Homeless bill of rights under discussion by lawmakers

MONTPELIER — Three policy leaders visited the Housing and General Military Affairs Committee on Thursday to testify about a bill that has been dubbed “the homeless bill of rights.”

The aim of H.492 is to prohibit discrimination against people without homes. Supporters insist it won’t prevent private business owners from protecting their space and activities, but at least two of the witnesses who testified expressed some reservations.

Austin Davis, the government affairs manager for the Lake Champlain Regional Chamber of Commerce, asked questions regarding the bill that are likely on the minds of most Chamber members.

“We’re wondering what this proposal would have for interaction with owners of businesses dealing with things such as loitering or behaviors that make it more difficult to operate a business,” Davis said.

Rep. Tom Stevens, D-Waterbury and lead sponsor of H.492, said the measure would allow business owners to retain all current options for dealing with disruptive behavior.

Michael Bielawski/TNR

HOMELESS VS. BUSINESS: Austin Davis, the government affairs manager for the Lake Champlain Regional Chamber of Commerce, tells lawmakers he wants to make sure businesses, as well as the homeless, are protected.

“This is about erasing the stigma that comes along with it in providing certain protections. … This legislation is not to excuse behavior in the public sphere,” he said.

Stevens further explained that a store owner should not be able to tell someone to leave solely based on the person being homeless. However, if the objection is for some reason not related to living-status, then the owner can take action.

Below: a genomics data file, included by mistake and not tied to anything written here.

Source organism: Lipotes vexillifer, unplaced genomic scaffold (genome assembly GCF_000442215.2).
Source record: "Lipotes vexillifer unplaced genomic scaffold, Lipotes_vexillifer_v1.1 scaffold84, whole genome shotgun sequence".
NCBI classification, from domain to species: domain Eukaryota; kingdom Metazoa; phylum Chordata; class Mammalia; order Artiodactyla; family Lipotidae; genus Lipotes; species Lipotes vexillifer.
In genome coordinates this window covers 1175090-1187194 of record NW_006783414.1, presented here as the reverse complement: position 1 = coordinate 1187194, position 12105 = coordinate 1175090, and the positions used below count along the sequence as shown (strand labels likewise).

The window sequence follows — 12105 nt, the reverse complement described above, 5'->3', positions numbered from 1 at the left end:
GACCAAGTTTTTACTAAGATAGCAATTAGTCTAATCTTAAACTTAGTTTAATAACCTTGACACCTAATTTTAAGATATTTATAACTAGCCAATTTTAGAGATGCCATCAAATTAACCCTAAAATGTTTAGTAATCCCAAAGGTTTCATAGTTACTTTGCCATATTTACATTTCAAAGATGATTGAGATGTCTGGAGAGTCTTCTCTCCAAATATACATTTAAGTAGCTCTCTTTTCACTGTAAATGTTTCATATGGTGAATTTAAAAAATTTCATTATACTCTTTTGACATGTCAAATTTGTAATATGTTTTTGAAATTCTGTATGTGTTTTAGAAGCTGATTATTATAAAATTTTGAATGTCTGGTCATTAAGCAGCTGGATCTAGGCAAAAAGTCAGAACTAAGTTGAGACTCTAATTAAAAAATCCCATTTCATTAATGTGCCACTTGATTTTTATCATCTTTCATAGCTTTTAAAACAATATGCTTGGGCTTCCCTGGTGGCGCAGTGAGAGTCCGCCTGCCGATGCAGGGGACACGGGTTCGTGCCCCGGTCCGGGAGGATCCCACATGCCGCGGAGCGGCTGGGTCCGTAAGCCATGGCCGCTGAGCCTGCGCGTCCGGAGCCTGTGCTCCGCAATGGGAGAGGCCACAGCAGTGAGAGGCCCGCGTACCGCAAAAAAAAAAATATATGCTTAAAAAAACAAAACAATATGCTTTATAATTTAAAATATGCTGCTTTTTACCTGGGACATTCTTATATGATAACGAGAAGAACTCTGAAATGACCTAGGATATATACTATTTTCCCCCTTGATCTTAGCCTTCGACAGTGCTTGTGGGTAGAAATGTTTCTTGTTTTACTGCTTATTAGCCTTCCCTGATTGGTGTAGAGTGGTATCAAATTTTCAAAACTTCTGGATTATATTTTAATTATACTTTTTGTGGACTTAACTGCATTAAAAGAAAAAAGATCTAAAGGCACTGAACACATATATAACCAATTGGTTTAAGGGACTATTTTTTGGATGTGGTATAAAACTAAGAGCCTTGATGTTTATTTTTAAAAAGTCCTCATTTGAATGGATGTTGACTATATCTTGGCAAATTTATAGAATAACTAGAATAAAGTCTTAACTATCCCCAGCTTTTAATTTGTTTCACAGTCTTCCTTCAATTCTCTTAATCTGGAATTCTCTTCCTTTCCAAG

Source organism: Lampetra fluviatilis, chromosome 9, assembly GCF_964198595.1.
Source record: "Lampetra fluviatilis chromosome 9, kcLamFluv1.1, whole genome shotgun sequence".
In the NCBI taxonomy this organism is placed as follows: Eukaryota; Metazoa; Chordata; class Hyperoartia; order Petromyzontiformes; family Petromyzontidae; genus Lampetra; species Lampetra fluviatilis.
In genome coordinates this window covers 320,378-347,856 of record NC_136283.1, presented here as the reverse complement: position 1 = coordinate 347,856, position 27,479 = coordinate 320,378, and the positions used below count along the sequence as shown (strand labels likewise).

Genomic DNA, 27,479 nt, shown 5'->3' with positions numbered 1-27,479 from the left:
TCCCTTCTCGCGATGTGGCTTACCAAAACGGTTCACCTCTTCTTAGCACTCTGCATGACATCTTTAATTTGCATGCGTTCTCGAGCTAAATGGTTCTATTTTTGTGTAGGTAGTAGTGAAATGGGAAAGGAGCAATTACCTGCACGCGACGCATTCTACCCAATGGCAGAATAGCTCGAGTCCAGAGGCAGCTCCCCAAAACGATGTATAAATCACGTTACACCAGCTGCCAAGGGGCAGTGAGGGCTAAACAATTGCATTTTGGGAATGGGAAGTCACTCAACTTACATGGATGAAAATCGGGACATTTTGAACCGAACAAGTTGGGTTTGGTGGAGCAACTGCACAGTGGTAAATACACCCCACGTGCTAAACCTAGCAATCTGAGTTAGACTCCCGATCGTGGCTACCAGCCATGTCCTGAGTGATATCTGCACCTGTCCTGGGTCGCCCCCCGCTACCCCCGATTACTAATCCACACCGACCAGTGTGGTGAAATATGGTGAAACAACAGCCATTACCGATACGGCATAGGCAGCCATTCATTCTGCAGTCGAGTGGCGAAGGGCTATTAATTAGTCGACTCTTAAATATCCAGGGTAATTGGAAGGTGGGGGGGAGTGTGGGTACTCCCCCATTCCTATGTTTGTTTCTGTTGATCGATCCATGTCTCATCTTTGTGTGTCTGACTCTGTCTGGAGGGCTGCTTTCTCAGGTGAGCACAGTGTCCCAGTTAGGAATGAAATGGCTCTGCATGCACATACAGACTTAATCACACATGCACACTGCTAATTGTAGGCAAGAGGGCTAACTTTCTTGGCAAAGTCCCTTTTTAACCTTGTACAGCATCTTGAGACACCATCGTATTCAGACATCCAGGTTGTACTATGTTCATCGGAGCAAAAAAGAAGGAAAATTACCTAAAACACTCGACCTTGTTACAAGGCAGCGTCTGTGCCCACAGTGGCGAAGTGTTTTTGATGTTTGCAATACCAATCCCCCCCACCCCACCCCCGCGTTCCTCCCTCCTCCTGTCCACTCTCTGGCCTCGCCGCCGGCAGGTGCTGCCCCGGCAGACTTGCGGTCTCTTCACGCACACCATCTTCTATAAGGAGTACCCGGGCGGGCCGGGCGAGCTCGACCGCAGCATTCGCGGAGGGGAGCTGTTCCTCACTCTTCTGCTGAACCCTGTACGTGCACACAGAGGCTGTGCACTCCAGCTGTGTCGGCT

Rep. Marianna Gamache, R-Swanton, who who is both a lawmaker and a business owner, weighed in.

“My understanding of all these conversations basically was, whatever laws that are on the books that exist now in terms of behavior and that sort of thing would still hold,” she said. “It would be in terms of service, treatment — that’s when this comes into play in terms of just assuring people that it doesn’t matter where you are coming from, the treatment that you get should be the same as anyone.”

Davis then asked what happens if someone who is homeless tries to sleep at an establishment.

“My interpretation is that if it is interrupting the normal course of business [action may be taken] — again it falls to the behavior of the individual. But it doesn’t give carte blanche for homeless people to say, ‘Oh I’m homeless, I can go sleep anywhere I want,'” Stevens answered.

Davis suggested that the goals of this legislation are already covered in parts of the existing law. He also told the committee there are existing efforts to help the homeless.

He gave the example of a pilot program in Brattleboro called Work Today. It’s still gathering grant funding before it’s operational, but this is expected to gain traction this spring.

Karen Horn, director of public policy and advocacy for the Vermont League of Cities and Towns, expressed her concerns about the bill, including its status in regards to Title 1 law.

“We are concerned as was mentioned earlier, why this particular legislation would be put into Title I,” she said. “Title I talks about common law — it talks about the open-meeting law, the public records law, and access to interpreters of persons who are dealing with people who are deaf or hard-of-hearing. It doesn’t actually talk about any of these kinds of issues.”

Horn said she hopes towns will not be prevented from dealing with aggressive panhandling.

“Municipalities do need to maintain the authority to adopt ordinances that address the time, place and manner of soliciting that are content mutual and do not burden people’s abilities to exercise their free speech rights,” she said.